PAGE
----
This journey started small but 48 posts later and I can say I wrote down my thoughts, observations, and research. For over 90% of the weeks, I put meaningful time and research into 2018’s blog posts. My work and research have taken me to Boston to learn and work on promoting programs like Quizzify; there I met the generous and wise Al Lewis. I’ve worked with companies on helping to make reports better, found truth behind the data, validated ROI calculations, revealed truths hidden in public company reports, written four articles for AJMC, and spread a little bleach on what some vendors wish to be true. This month I spoke at the 2nd annual Tianfu Pharmaceutical Conference in Chengdu. There, I toured the Sichuan hospital, one with 4,500 beds and over 7.5 million visits per year. That’s over 20,000 per day.

I’ll be working more actively on consulting for a Chinese startup that has patient management software and other healthcare solutions. China’s government and entrepreneurs continue to make progress towards the country’s 2030 healthcare goals. To use some current statistics: <1% of people have a relationship with a primary care doctor; 85M have untreated diabetes; the market for insurance and better methods of drug delivery are ripe. I’ve learned that all countries have their issues.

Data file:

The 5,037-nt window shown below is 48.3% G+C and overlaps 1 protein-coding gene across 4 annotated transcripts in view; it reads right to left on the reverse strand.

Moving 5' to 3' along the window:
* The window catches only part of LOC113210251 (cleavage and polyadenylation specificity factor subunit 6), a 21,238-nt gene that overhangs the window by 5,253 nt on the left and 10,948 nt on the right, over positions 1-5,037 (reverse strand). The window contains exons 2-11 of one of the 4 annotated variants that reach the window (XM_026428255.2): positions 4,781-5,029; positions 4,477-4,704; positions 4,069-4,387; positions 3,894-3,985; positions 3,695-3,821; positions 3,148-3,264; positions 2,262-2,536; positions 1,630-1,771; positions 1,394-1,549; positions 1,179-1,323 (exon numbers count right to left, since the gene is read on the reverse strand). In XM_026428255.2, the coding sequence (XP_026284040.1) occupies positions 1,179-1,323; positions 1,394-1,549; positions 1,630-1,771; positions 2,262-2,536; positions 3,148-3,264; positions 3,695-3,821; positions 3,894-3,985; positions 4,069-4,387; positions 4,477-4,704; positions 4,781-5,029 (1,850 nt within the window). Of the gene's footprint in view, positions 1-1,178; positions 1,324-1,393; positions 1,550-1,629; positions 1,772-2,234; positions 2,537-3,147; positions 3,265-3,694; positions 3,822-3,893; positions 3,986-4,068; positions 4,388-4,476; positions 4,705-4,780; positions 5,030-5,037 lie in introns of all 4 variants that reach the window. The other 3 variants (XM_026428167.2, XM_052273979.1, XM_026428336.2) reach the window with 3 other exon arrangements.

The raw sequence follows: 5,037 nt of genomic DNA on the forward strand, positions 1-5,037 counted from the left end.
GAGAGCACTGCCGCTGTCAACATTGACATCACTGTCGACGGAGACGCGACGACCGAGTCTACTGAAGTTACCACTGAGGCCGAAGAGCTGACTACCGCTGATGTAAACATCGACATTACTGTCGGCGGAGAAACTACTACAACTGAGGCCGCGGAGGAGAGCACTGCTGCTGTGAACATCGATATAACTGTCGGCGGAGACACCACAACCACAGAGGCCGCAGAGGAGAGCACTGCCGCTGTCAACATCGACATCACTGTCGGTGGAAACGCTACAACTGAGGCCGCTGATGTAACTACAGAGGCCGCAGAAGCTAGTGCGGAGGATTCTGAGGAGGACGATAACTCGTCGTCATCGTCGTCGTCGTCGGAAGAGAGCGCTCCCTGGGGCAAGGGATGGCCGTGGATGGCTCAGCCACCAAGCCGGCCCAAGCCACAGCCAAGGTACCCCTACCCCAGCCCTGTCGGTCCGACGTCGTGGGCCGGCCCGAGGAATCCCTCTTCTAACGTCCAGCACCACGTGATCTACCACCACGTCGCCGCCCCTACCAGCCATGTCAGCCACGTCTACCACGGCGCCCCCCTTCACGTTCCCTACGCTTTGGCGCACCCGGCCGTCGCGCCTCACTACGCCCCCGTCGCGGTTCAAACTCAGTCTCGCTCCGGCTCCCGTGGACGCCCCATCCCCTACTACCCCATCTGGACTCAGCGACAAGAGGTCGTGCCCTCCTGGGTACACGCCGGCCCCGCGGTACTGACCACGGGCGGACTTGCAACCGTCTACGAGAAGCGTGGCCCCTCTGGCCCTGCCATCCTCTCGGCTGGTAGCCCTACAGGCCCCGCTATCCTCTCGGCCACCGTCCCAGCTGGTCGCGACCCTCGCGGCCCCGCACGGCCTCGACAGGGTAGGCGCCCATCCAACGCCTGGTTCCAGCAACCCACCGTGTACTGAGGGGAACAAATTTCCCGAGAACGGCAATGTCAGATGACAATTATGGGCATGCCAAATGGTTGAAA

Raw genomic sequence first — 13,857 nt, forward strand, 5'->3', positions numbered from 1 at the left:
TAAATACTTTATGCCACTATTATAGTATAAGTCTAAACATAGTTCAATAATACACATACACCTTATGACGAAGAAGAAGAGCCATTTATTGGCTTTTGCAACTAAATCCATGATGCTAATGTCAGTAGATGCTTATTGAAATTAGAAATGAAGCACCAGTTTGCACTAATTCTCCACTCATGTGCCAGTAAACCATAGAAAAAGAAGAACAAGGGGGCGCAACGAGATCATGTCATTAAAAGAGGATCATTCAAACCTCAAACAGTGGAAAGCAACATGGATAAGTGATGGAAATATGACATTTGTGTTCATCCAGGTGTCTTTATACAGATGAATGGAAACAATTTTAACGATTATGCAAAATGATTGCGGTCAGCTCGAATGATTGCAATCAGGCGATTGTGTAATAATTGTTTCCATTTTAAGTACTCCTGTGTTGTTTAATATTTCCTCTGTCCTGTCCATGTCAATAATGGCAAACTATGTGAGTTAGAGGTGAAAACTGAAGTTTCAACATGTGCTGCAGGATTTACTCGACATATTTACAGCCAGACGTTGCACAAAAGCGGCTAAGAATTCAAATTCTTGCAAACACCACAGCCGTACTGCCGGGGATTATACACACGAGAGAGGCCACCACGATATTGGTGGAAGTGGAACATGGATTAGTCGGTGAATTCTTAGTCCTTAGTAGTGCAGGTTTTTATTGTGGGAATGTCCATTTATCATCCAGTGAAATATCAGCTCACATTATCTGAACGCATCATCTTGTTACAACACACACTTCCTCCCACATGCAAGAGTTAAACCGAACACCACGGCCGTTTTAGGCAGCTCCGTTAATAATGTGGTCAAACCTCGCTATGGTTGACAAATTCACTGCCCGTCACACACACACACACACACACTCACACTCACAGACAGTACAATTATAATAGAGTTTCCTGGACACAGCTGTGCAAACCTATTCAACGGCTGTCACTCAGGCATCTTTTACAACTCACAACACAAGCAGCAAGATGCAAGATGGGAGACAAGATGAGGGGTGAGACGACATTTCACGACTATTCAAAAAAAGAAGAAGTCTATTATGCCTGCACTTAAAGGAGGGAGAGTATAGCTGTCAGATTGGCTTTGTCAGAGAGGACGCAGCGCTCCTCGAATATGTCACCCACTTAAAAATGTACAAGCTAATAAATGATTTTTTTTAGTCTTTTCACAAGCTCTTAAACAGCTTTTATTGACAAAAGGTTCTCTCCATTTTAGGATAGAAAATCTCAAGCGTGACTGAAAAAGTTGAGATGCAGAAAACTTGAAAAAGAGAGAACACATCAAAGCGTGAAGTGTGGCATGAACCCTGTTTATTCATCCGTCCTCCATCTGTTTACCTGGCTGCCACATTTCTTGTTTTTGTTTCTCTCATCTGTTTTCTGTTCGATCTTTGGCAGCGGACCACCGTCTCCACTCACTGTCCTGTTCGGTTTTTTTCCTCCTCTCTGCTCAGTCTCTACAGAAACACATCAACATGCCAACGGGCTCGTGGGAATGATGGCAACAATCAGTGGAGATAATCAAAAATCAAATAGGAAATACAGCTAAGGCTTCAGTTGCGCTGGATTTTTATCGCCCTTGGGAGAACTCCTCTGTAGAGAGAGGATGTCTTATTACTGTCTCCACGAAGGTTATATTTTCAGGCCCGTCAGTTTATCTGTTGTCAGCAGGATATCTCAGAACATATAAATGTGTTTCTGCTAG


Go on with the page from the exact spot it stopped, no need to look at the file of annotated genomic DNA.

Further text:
But back to the blog, this year’s 5 most read/viewed pieces are:

5) When Telemedicine Costs the Same as a Primary Care Visit.

4) The All-You-Can-Eat-Healthcare-Buffet

3) The Walmart Effect on Healthcare

2) Is The Cheesecake Factory in the Healthcare Business?

1) Does the Net Promoter Score Matter in Healthcare

The Net Promoter Article’s top ranking may have more to do with “Net Promoter Score Healthcare” now being ranked on page two of Google’s search results. New to 2019 will be a post that will appear once a month, a healthcare/finance version of Harper’s Index highlighting trends, ratios, news, numbers. Things that are interesting, pithy, and often not discussed. For instance, “the percentage by which Medicare payments exceed Medicaid payments: 39%.

Thanks for following and please don’t hesitate to email or message me for topics that may be of interest.

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